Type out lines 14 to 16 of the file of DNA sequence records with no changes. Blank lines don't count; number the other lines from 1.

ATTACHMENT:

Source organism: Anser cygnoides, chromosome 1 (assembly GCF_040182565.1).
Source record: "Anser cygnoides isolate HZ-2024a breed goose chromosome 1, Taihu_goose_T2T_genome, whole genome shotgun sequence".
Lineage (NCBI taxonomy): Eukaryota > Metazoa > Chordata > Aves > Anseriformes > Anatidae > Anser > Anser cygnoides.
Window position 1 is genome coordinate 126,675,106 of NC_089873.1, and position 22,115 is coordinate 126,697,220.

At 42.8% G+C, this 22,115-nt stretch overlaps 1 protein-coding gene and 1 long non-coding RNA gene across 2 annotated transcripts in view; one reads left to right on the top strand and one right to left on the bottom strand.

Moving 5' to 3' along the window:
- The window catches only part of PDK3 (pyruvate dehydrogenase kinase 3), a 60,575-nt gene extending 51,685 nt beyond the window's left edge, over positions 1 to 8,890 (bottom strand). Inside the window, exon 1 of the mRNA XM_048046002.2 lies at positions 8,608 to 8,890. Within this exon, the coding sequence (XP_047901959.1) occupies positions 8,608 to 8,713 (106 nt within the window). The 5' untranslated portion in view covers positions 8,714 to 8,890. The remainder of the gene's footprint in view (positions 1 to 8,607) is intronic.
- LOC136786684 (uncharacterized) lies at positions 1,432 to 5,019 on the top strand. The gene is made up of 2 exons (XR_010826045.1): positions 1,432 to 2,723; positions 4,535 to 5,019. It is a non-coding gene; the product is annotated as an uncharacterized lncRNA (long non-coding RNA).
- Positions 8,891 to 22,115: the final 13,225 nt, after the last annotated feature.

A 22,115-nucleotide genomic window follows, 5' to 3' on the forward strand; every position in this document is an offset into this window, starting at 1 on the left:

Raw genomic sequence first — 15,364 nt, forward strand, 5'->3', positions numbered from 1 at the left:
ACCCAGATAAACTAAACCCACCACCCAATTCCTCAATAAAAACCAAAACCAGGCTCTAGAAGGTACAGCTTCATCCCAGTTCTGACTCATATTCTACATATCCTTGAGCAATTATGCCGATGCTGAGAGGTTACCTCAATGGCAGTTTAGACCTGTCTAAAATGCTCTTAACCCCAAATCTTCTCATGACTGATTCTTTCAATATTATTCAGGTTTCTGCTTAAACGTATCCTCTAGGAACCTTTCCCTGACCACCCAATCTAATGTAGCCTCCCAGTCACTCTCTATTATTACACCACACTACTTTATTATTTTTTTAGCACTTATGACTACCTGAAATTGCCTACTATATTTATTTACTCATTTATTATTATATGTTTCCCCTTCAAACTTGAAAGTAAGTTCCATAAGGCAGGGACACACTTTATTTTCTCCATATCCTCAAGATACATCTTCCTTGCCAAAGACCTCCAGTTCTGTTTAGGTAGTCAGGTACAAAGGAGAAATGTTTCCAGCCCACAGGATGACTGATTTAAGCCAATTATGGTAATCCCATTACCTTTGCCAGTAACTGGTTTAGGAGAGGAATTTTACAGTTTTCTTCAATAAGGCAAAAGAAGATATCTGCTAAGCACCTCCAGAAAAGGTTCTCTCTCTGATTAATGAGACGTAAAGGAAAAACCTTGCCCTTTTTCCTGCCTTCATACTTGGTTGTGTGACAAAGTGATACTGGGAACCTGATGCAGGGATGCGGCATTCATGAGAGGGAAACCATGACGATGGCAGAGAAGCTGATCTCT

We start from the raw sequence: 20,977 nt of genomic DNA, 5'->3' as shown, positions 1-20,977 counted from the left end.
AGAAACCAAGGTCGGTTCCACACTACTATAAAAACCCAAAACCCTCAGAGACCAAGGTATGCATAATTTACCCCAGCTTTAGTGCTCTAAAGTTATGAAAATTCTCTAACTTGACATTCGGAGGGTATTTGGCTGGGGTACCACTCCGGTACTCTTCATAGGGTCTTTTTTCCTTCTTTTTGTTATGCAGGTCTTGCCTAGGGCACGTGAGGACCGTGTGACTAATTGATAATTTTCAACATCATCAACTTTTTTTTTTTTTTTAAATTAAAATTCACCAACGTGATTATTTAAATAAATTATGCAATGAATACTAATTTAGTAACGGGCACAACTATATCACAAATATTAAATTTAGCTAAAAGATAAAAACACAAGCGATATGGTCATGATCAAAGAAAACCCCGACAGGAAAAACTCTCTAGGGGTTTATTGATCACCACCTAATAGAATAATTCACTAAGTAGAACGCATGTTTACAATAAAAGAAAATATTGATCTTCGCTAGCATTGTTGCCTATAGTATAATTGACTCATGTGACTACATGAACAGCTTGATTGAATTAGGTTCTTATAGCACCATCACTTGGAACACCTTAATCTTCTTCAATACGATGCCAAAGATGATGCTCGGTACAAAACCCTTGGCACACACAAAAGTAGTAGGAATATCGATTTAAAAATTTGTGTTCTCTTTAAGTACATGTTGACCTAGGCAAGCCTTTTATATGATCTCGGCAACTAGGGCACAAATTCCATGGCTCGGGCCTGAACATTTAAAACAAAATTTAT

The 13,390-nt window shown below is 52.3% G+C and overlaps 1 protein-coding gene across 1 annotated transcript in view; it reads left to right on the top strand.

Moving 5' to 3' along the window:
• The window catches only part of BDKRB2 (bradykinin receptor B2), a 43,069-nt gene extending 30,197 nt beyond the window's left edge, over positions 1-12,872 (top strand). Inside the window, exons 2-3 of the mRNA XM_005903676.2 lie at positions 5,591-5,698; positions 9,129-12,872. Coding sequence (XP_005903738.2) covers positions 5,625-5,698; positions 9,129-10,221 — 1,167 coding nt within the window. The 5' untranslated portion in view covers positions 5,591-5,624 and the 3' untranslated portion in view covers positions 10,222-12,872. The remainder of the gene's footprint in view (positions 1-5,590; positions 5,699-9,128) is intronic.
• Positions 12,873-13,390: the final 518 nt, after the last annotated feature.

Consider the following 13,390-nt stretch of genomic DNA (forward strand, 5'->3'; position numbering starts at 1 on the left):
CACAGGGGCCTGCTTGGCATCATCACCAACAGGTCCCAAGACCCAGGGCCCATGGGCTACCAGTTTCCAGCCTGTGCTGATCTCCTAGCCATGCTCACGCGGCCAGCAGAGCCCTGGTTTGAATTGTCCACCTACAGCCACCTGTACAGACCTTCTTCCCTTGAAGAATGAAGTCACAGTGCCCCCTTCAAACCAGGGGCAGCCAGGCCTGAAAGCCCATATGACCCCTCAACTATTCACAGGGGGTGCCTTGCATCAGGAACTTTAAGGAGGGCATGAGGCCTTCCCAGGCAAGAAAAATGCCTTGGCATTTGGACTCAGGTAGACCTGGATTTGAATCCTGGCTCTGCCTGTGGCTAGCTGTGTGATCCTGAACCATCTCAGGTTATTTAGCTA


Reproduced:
AGAAACCAAGGTCGGTTCCACACTACTATAAAAACCCAAAACCCTCAGAGACCAAGGTATGCATAATTTACCCCAGCTTTAGTGCTCTAAAGTTATGAAAATTCTCTAACTTGACATTCGGAGGGTATTTGGCTGGGGTACCACTCCGGTACTCTTCATAGGGTCTTTTTTCCTTCTTTTTGTTATGCAGGTCTTGCCTAGGGCACGTGAGGACCGTGTGACTAATTGATAATTTTCAACATCATCAACTTTTTTTTTTTTTTTAAATTAAAATTCACCAACGTGATTATTTAAATAAATTATGCAATGAATACTAATTTAGTAACGGGCACAACTATATCACAAATATTAAATTTAGCTAAAAGATAAAAACACAAGCGATATGGTCATGATCAAAGAAAACCCCGACAGGAAAAACTCTCTAGGGGTTTATTGATCACCACCTAATAGAATAATTCACTAAGTAGAACGCATGTTTACAATAAAAGAAAATATTGATCTTCGCTAGCATTGTTGCCTATAGTATAATTGACTCATGTGACTACATGAACAGCTTGATTGAATTAGGTTCTTATAGCACCATCACTTGGAACACCTTAATCTTCTTCAATACGATGCCAAAGATGATGCTCGGTACAAAACCCTTGGCACACACAAAAGTAGTAGGAATATCGATTTAAAAATTTGTGTTCTCTTTAAGTACATGTTGACCTAGGCAAGCCTTTTATATGATCTCGGCAACTAGGGCACAAATTCCATGGCTCGGGCCTGAACATTTAAAACAAAATTTAT

The 13,390-nt window shown below is 52.3% G+C and overlaps 1 protein-coding gene across 1 annotated transcript in view; it reads left to right on the top strand.

Moving 5' to 3' along the window: